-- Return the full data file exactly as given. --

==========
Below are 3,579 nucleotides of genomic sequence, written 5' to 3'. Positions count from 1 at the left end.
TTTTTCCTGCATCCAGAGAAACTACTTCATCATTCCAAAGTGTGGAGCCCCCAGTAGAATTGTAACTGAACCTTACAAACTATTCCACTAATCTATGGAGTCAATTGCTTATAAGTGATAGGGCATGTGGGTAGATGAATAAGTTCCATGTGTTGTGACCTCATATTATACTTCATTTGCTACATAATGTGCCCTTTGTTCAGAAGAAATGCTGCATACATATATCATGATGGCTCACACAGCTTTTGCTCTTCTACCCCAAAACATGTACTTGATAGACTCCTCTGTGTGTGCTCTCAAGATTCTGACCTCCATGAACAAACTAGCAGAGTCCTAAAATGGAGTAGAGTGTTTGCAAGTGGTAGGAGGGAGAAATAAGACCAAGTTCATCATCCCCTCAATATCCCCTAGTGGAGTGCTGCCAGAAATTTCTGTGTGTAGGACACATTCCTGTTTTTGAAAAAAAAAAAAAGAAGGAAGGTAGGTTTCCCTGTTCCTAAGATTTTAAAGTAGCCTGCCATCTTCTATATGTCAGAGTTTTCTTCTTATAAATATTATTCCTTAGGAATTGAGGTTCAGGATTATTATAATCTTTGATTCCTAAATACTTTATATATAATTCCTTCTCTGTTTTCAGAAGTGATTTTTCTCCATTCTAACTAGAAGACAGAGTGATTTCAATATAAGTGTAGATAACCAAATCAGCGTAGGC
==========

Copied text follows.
Below are 3,579 nucleotides of genomic sequence, written 5' to 3'. Positions count from 1 at the left end.
TTTTTCCTGCATCCAGAGAAACTACTTCATCATTCCAAAGTGTGGAGCCCCCAGTAGAATTGTAACTGAACCTTACAAACTATTCCACTAATCTATGGAGTCAATTGCTTATAAGTGATAGGGCATGTGGGTAGATGAATAAGTTCCATGTGTTGTGACCTCATATTATACTTCATTTGCTACATAATGTGCCCTTTGTTCAGAAGAAATGCTGCATACATATATCATGATGGCTCACACAGCTTTTGCTCTTCTACCCCAAAACATGTACTTGATAGACTCCTCTGTGTGTGCTCTCAAGATTCTGACCTCCATGAACAAACTAGCAGAGTCCTAAAATGGAGTAGAGTGTTTGCAAGTGGTAGGAGGGAGAAATAAGACCAAGTTCATCATCCCCTCAATATCCCCTAGTGGAGTGCTGCCAGAAATTTCTGTGTGTAGGACACATTCCTGTTTTTGAAAAAAAAAAAAAGAAGGAAGGTAGGTTTCCCTGTTCCTAAGATTTTAAAGTAGCCTGCCATCTTCTATATGTCAGAGTTTTCTTCTTATAAATATTATTCCTTAGGAATTGAGGTTCAGGATTATTATAATCTTTGATTCCTAAATACTTTATATATAATTCCTTCTCTGTTTTCAGAAGTGATTTTTCTCCATTCTAACTAGAAGACAGAGTGATTTCAATATAAGTGTAGATAACCAAATCAGCGTAGGC